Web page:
Paul encouraged his readers to “do all in the name of the Lord Jesus” (Col. 3:17). The Christian performs all aspects of his or her ministry and witness in the name of Jesus, and it is in his name that the church assembles for prayer and worship (1 Cor. 5:4) and offers thanksgiving to the Father (Eph. 5:20). The New Testament uses several titles to describe the meaning of God’s action through his Son. Many of these expressions (such as “Son of Man,” “Servant,” and “Anointed”) are applied in the Old Testament to significant leaders of the covenant people—prophets, priests, kings. As applied in the New Testament to the Lord Jesus, they are titles for God the Son.
Jesus’ name, which in Hebrew is Yeshu‘, is equivalent to Joshua, and means “Yahweh is salvation.” A messenger of the Lord revealed this name to Joseph (Matt. 1:21) and to Mary (Luke 1:31) before the birth of Jesus. It conveys the purpose for which he has come into the world: “for he will save his people from their sins.” The biblical concept of salvation is not an abstract idea but a concrete image of God’s action in behalf of his people. It means deliverance: the rescue of people from danger and from their enemies, and their release from that which enslaves and binds. Jesus’ ministry, culminating in his death on the cross and his resurrection and exaltation, was not only a deliverance from the condemnation of sin and disobedience to God; it was also a release of the people from the strictures of a religious tradition that had lost sight of its foundations in the covenant granted by the Lord. Jesus, the Deliverer, taught a new ethic of the kingdom of God that was not new at all but went to the heart of the Hebrew Scriptures, “the law and the prophets” (Matt. 5:17; 7:12).
The name Jesus, then, has special significance in its own right. But it takes on infinitely more meaning when equated with the many titles by which he is known in the worship and proclamation of his church. The church confesses that “Jesus is Lord” (1 Cor. 12:3), its authority and head in the covenant. The apostles preach that “God has made this Jesus, both Lord and Christ” (Acts 2:36). They write of Jesus who, though humanly speaking a descendent of David, “was declared with power to be the Son of God by his resurrection from the dead” (Rom. 1:4). The gospel writers tell his story to the end “that you may believe that Jesus is the Christ, the Son of God” (John 20:31).
Jesus of Nazareth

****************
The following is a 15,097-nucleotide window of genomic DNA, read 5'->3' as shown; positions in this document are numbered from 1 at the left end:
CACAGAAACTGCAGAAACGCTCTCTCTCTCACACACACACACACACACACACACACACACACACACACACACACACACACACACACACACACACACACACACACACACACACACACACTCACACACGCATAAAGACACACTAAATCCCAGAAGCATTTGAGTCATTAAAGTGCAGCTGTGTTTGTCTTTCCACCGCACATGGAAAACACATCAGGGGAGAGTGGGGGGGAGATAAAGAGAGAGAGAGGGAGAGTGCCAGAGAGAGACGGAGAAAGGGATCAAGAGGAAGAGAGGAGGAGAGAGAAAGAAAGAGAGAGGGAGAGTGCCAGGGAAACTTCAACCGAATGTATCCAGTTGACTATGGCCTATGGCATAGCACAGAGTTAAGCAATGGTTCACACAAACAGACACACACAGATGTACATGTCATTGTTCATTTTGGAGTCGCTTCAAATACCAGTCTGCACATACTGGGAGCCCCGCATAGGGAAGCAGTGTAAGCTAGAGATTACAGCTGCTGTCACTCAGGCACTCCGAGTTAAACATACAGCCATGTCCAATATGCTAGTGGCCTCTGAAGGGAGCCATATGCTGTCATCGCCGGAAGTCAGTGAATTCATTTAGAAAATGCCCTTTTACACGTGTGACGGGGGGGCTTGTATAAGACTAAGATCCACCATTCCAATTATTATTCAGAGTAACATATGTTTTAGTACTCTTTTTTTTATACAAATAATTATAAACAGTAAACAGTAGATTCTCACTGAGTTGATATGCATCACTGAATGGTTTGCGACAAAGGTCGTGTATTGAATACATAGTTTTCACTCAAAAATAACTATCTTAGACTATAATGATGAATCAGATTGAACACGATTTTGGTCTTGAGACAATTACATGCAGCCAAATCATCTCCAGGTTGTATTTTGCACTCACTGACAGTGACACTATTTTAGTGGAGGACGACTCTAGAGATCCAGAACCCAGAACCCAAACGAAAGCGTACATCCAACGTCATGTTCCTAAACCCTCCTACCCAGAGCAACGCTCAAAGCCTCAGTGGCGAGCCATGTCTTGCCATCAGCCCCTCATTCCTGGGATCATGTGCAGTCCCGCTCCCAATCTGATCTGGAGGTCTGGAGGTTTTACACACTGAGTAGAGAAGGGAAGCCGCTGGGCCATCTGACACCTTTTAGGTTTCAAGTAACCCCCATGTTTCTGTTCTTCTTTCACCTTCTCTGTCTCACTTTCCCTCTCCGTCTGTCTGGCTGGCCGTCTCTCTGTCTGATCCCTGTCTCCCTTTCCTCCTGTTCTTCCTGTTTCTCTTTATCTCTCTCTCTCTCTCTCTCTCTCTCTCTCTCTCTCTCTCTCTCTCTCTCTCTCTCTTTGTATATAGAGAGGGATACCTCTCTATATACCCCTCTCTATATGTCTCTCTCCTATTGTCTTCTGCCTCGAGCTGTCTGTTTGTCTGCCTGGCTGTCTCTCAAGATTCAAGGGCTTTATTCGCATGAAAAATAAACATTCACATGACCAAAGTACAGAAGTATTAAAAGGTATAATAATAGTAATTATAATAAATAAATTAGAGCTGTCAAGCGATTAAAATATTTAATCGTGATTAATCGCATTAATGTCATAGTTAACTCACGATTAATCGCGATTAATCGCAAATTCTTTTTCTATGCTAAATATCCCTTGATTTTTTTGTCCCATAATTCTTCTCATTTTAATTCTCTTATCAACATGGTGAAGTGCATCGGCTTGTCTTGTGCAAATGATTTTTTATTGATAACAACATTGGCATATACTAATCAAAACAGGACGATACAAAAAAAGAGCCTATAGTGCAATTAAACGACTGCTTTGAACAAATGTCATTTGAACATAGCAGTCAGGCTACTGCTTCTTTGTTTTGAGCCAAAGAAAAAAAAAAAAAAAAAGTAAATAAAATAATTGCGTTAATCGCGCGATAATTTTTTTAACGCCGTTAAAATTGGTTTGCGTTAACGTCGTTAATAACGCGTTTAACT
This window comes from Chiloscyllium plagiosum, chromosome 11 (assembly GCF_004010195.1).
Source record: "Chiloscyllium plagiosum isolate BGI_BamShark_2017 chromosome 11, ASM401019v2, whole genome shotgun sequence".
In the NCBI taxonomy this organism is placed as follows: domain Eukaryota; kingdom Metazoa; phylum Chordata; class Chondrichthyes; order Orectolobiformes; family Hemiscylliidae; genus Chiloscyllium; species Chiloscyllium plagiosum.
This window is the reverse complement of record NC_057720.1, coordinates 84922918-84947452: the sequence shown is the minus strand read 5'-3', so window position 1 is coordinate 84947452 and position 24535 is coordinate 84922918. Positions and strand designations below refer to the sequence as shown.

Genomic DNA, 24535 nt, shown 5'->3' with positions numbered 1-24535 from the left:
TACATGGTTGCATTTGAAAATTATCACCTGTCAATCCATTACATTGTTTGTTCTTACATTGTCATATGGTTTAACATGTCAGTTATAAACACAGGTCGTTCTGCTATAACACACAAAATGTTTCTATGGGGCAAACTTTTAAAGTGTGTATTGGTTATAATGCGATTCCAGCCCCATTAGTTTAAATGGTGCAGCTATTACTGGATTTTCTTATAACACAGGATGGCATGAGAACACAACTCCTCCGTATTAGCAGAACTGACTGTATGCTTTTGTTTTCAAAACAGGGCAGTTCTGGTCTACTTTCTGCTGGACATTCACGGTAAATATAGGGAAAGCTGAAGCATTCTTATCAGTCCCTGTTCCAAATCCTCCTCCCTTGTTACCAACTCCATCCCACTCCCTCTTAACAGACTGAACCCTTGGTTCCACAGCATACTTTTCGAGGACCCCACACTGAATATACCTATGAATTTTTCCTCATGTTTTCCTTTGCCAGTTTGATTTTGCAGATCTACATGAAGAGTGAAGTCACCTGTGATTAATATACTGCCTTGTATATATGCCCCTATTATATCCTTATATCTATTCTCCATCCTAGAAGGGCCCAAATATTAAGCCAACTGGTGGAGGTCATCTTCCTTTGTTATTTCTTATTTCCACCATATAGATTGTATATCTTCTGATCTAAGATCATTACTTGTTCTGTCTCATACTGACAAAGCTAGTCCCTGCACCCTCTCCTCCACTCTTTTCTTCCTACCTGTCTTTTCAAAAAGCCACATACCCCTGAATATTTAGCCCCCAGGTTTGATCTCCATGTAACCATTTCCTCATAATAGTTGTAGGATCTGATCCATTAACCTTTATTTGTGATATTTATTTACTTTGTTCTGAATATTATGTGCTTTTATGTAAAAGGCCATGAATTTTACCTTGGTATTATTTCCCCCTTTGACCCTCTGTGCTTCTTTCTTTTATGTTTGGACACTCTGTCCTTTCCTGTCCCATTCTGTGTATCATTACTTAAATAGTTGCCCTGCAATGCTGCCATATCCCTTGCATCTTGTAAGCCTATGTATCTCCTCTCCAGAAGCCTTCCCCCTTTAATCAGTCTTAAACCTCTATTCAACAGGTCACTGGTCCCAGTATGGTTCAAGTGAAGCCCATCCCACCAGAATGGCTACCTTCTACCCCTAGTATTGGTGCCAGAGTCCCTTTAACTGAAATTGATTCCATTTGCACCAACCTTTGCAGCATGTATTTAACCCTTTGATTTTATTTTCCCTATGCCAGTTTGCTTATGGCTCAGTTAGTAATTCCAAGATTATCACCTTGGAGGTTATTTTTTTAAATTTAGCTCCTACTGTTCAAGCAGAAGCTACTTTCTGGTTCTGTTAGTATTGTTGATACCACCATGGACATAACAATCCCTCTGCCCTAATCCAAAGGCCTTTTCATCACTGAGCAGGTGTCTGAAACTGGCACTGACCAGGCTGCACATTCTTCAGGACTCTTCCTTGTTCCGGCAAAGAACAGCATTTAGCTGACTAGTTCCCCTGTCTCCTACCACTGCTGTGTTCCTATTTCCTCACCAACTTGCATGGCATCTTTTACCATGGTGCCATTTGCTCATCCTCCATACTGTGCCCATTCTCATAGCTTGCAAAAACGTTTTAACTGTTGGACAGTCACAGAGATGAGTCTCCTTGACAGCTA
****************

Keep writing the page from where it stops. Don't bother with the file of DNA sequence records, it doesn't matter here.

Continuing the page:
This phrase differs from “Jesus” in being the name by which Jesus was known to the general public; New Testament evidence does not indicate that it was used within the church. Jesus is addressed in this way by demons (Mark 1:24); a blind man is told by the crowd that Jesus of Nazareth was passing by (Mark 10:46–47), and the crowds at Jesus’ entry into Jerusalem describe him as “Jesus, the prophet from Nazareth in Galilee” (Matt. 21:11). After the crucifixion, two of Jesus’ disciples refer to him as Jesus of Nazareth in speaking to a stranger on the Emmaus road, not realizing that Jesus has been raised from death and is, indeed, their traveling companion (Luke 24:19). In the period immediately following the resurrection, the apostles heal in the name of Jesus of Nazareth (Acts 3:6) and so identify him in preaching to the crowds (Acts 10:38; cf. 26:9). At the discovery of the resurrection, the women were told, “You are looking for Jesus the Nazarene, who was crucified. He has risen! He is not here” (Mark 16:6). Perhaps the messenger’s words anticipate Paul’s statement that although we once regarded Christ from a human point of view, we do so no longer (2 Cor. 5:16).
The word is the Greek equivalent of the Hebrew mashiḥ, or Messiah, meaning “anointed” or literally “oiled.” In ancient Israel, olive oil was a staple of the economy and therefore a symbol of prosperity and blessing. Important leaders were commissioned by having special sanctifying oil poured over them. The high priest was anointed (Num. 35:25; cf. Ps. 133:2), and Elijah the prophet was told to anoint Elisha as his successor (1 Kings 19:16). Most importantly, the kings were anointed. Saul was so commissioned by Samuel the prophet (1 Sam. 10:1; 16:13) and David spoke of him as “the Lord’s anointed” (mshiḥ Yahveh, 1 Sam. 24:10; 2 Sam. 1:14). David himself, anointed by Samuel while Saul was still reigning (1 Sam. 16:13), became the paradigm for the Mashiḥ, and the concept of the enduring Davidic dynasty, first enunciated by Nathan (2 Sam. 7:12–16), was celebrated by prophets and psalmists. In theory, every descendant of David installed in Zion was a “David” and hence a “messiah.” As the ruler ascended the Judean throne, he might be proclaimed the adopted son of Yahweh through a decree (Ps. 2:7), the Lord’s vice-regent in the governing of his earthly dominion. Several of the prophets looked forward to the restoration of the ideal commonwealth symbolized by David’s rule (Isa. 9:1–7; Jer. 30:1–9; Amos 9:11).
Such exalted language applied to the Judean ruler forms the background for the messianic hope of Judaism at the time of the birth of Jesus. Although it is common to speak of the Jewish expectation of an ideal Davidic ruler who would restore the glory of Israel, delivering it from its foreign oppressors and governing it with justice, in truth there was great divergence in the eschatological expectancy of first-century Judaism, which was split into many sectarian movements. The scribes of the Dead Sea community, for example, wrote of two messiahs, the priestly “Messiah of Aaron” and the lay “Messiah of Israel,” due to these sectarians’ bad experience with the Maccabean rulers, who had united the priestly and kingly offices. It has been said that Jesus’ own unique contribution to the concept of messiahship, and that of his apostles, was to combine the office of Messiah with that of the “suffering Servant” prefigured in the prophecy of Isaiah. Recent research involving the Dead Sea Scrolls, however, suggests that this idea was present in sectarian Judaism of the time.